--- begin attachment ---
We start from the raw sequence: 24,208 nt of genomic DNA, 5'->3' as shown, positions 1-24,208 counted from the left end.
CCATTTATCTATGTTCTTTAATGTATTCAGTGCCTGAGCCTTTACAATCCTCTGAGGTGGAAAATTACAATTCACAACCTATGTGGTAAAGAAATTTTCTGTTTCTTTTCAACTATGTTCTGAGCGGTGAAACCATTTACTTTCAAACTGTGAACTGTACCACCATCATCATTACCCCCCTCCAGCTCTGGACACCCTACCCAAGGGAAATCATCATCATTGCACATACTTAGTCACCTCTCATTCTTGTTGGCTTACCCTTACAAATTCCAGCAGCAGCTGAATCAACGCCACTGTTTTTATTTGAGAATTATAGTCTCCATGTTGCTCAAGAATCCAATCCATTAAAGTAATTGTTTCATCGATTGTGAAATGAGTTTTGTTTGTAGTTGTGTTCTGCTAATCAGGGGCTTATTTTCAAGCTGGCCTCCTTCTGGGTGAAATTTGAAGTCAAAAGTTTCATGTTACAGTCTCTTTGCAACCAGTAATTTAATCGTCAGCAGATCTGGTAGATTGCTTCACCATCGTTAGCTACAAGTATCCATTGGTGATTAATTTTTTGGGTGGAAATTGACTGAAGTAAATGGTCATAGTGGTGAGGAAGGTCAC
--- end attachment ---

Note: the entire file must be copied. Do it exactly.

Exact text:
We start from the raw sequence: 24,208 nt of genomic DNA, 5'->3' as shown, positions 1-24,208 counted from the left end.
CCATTTATCTATGTTCTTTAATGTATTCAGTGCCTGAGCCTTTACAATCCTCTGAGGTGGAAAATTACAATTCACAACCTATGTGGTAAAGAAATTTTCTGTTTCTTTTCAACTATGTTCTGAGCGGTGAAACCATTTACTTTCAAACTGTGAACTGTACCACCATCATCATTACCCCCCTCCAGCTCTGGACACCCTACCCAAGGGAAATCATCATCATTGCACATACTTAGTCACCTCTCATTCTTGTTGGCTTACCCTTACAAATTCCAGCAGCAGCTGAATCAACGCCACTGTTTTTATTTGAGAATTATAGTCTCCATGTTGCTCAAGAATCCAATCCATTAAAGTAATTGTTTCATCGATTGTGAAATGAGTTTTGTTTGTAGTTGTGTTCTGCTAATCAGGGGCTTATTTTCAAGCTGGCCTCCTTCTGGGTGAAATTTGAAGTCAAAAGTTTCATGTTACAGTCTCTTTGCAACCAGTAATTTAATCGTCAGCAGATCTGGTAGATTGCTTCACCATCGTTAGCTACAAGTATCCATTGGTGATTAATTTTTTGGGTGGAAATTGACTGAAGTAAATGGTCATAGTGGTGAGGAAGGTCAC